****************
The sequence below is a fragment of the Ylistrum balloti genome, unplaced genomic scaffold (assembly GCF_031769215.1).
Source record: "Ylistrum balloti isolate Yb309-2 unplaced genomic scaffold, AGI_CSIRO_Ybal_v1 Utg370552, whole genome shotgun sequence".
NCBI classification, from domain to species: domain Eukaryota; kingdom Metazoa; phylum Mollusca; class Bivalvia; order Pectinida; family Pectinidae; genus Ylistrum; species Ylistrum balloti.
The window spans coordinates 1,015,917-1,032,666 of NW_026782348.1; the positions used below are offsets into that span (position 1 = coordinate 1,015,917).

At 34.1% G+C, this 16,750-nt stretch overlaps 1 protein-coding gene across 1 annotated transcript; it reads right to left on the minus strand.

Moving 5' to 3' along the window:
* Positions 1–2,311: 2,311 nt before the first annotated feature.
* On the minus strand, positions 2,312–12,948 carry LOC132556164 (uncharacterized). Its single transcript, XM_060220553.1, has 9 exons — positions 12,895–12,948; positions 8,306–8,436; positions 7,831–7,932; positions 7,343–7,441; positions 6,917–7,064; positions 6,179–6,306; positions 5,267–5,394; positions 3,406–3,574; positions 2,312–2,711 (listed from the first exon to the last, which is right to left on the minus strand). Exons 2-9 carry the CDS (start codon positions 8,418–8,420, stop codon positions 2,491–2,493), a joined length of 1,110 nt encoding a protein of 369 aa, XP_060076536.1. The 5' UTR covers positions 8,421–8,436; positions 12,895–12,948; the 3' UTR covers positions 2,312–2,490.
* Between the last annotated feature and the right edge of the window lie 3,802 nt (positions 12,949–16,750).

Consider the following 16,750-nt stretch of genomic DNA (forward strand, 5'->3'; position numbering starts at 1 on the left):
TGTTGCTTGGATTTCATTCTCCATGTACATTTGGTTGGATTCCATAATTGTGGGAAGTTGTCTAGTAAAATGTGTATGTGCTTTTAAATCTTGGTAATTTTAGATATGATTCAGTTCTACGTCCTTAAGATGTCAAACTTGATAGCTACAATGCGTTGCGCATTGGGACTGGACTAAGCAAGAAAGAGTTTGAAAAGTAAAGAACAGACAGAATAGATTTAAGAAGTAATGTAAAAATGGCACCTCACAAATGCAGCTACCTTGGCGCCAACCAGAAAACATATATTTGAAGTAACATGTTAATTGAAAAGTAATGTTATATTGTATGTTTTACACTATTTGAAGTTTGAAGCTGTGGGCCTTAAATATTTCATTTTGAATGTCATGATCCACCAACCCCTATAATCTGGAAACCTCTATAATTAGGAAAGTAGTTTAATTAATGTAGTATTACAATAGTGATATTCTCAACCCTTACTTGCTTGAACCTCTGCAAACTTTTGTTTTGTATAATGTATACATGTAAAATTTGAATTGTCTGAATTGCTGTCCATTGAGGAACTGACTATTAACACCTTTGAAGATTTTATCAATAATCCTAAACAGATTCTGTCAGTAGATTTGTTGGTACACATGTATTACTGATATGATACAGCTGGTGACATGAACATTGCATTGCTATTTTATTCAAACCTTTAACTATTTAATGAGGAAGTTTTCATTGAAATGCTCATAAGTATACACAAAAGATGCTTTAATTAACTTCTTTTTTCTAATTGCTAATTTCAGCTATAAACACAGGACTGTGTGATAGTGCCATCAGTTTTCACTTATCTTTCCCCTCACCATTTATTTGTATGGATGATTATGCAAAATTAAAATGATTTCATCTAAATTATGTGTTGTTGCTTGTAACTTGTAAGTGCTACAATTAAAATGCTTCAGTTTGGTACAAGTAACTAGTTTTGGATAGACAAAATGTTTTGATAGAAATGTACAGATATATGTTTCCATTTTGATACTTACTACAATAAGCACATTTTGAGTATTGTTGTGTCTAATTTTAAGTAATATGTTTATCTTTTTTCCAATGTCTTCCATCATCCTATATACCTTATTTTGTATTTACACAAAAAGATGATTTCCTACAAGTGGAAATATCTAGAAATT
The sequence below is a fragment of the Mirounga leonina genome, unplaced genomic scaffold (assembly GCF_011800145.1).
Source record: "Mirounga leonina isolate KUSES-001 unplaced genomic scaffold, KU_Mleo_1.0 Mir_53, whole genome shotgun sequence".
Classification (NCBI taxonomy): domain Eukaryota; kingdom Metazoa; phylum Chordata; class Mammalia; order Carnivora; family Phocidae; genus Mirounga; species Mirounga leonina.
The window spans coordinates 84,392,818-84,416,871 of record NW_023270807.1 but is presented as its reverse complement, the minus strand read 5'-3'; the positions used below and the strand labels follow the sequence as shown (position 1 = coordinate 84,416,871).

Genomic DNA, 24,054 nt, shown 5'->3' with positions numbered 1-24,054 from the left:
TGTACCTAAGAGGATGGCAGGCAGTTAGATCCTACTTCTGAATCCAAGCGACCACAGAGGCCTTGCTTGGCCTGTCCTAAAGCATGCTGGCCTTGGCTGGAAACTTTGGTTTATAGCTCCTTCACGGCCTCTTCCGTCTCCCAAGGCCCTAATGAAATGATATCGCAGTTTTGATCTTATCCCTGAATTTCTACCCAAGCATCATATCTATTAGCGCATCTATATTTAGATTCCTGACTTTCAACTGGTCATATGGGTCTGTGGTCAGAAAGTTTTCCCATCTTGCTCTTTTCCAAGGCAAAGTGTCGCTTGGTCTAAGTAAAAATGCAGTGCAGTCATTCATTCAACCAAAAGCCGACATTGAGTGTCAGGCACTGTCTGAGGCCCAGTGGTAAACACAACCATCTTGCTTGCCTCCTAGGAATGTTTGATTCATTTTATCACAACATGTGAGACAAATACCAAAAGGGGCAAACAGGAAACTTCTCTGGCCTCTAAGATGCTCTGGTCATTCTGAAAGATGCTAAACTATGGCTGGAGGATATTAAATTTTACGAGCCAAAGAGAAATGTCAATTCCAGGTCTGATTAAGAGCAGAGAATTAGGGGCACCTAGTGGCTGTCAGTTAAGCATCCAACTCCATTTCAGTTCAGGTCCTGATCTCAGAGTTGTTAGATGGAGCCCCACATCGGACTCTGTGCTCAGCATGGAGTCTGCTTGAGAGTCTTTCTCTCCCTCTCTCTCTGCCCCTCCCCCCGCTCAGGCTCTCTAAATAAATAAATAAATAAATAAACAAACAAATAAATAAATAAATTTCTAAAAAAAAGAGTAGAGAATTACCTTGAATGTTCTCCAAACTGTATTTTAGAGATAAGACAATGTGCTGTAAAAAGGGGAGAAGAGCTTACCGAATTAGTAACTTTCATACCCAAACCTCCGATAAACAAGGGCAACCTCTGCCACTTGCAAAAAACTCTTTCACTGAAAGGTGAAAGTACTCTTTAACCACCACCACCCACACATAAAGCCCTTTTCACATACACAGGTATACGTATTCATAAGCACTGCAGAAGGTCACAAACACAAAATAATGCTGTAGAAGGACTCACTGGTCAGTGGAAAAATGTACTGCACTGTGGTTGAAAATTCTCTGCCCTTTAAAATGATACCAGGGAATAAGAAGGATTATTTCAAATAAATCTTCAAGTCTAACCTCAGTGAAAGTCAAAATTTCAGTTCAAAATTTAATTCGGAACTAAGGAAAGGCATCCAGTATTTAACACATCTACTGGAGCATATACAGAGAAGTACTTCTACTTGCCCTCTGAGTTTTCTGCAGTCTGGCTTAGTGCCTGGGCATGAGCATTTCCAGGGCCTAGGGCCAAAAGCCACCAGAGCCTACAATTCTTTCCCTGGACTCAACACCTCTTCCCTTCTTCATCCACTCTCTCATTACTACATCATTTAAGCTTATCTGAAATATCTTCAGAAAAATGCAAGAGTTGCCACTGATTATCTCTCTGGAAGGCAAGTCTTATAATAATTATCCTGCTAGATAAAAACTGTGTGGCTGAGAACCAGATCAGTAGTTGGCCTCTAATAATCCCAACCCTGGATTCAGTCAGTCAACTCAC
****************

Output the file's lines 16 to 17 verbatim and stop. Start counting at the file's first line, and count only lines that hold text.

Genomic DNA, 24,054 nt, shown 5'->3' with positions numbered 1-24,054 from the left:
TGTACCTAAGAGGATGGCAGGCAGTTAGATCCTACTTCTGAATCCAAGCGACCACAGAGGCCTTGCTTGGCCTGTCCTAAAGCATGCTGGCCTTGGCTGGAAACTTTGGTTTATAGCTCCTTCACGGCCTCTTCCGTCTCCCAAGGCCCTAATGAAATGATATCGCAGTTTTGATCTTATCCCTGAATTTCTACCCAAGCATCATATCTATTAGCGCATCTATATTTAGATTCCTGACTTTCAACTGGTCATATGGGTCTGTGGTCAGAAAGTTTTCCCATCTTGCTCTTTTCCAAGGCAAAGTGTCGCTTGGTCTAAGTAAAAATGCAGTGCAGTCATTCATTCAACCAAAAGCCGACATTGAGTGTCAGGCACTGTCTGAGGCCCAGTGGTAAACACAACCATCTTGCTTGCCTCCTAGGAATGTTTGATTCATTTTATCACAACATGTGAGACAAATACCAAAAGGGGCAAACAGGAAACTTCTCTGGCCTCTAAGATGCTCTGGTCATTCTGAAAGATGCTAAACTATGGCTGGAGGATATTAAATTTTACGAGCCAAAGAGAAATGTCAATTCCAGGTCTGATTAAGAGCAGAGAATTAGGGGCACCTAGTGGCTGTCAGTTAAGCATCCAACTCCATTTCAGTTCAGGTCCTGATCTCAGAGTTGTTAGATGGAGCCCCACATCGGACTCTGTGCTCAGCATGGAGTCTGCTTGAGAGTCTTTCTCTCCCTCTCTCTCTGCCCCTCCCCCCGCTCAGGCTCTCTAAATAAATAAATAAATAAATAAACAAACAAATAAATAAATAAATTTCTAAAAAAAAGAGTAGAGAATTACCTTGAATGTTCTCCAAACTGTATTTTAGAGATAAGACAATGTGCTGTAAAAAGGGGAGAAGAGCTTACCGAATTAGTAACTTTCATACCCAAACCTCCGATAAACAAGGGCAACCTCTGCCACTTGCAAAAAACTCTTTCACTGAAAGGTGAAAGTACTCTTTAACCACCACCACCCACACATAAAGCCCTTTTCACATACACAGGTATACGTATTCATAAGCACTGCAGAAGGTCACAAACACAAAATAATGCTGTAGAAGGACTCACTGGTCAGTGGAAAAATGTACTGCACTGTGGTTGAAAATTCTCTGCCCTTTAAAATGATACCAGGGAATAAGAAGGATTATTTCAAATAAATCTTCAAGTCTAACCTCAGTGAAAGTCAAAATTTCAGTTCAAAATTTAATTCGGAACTAAGGAAAGGCATCCAGTATTTAACACATCTACTGGAGCATATACAGAGAAGTACTTCTACTTGCCCTCTGAGTTTTCTGCAGTCTGGCTTAGTGCCTGGGCATGAGCATTTCCAGGGCCTAGGGCCAAAAGCCACCAGAGCCTACAATTCTTTCCCTGGACTCAACACCTCTTCCCTTCTTCATCCACTCTCTCATTACTACATCATTTAAGCTTATCTGAAATATCTTCAGAAAAATGCAAGAGTTGCCACTGATTATCTCTCTGGAAGGCAAGTCTTATAATAATTATCCTGCTAGATAAAAACTGTGTGGCTGAGAACCAGATCAGTAGTTGGCCTCTAATAATCCCAACCCTGGATTCAGTCAGTCAACTCAC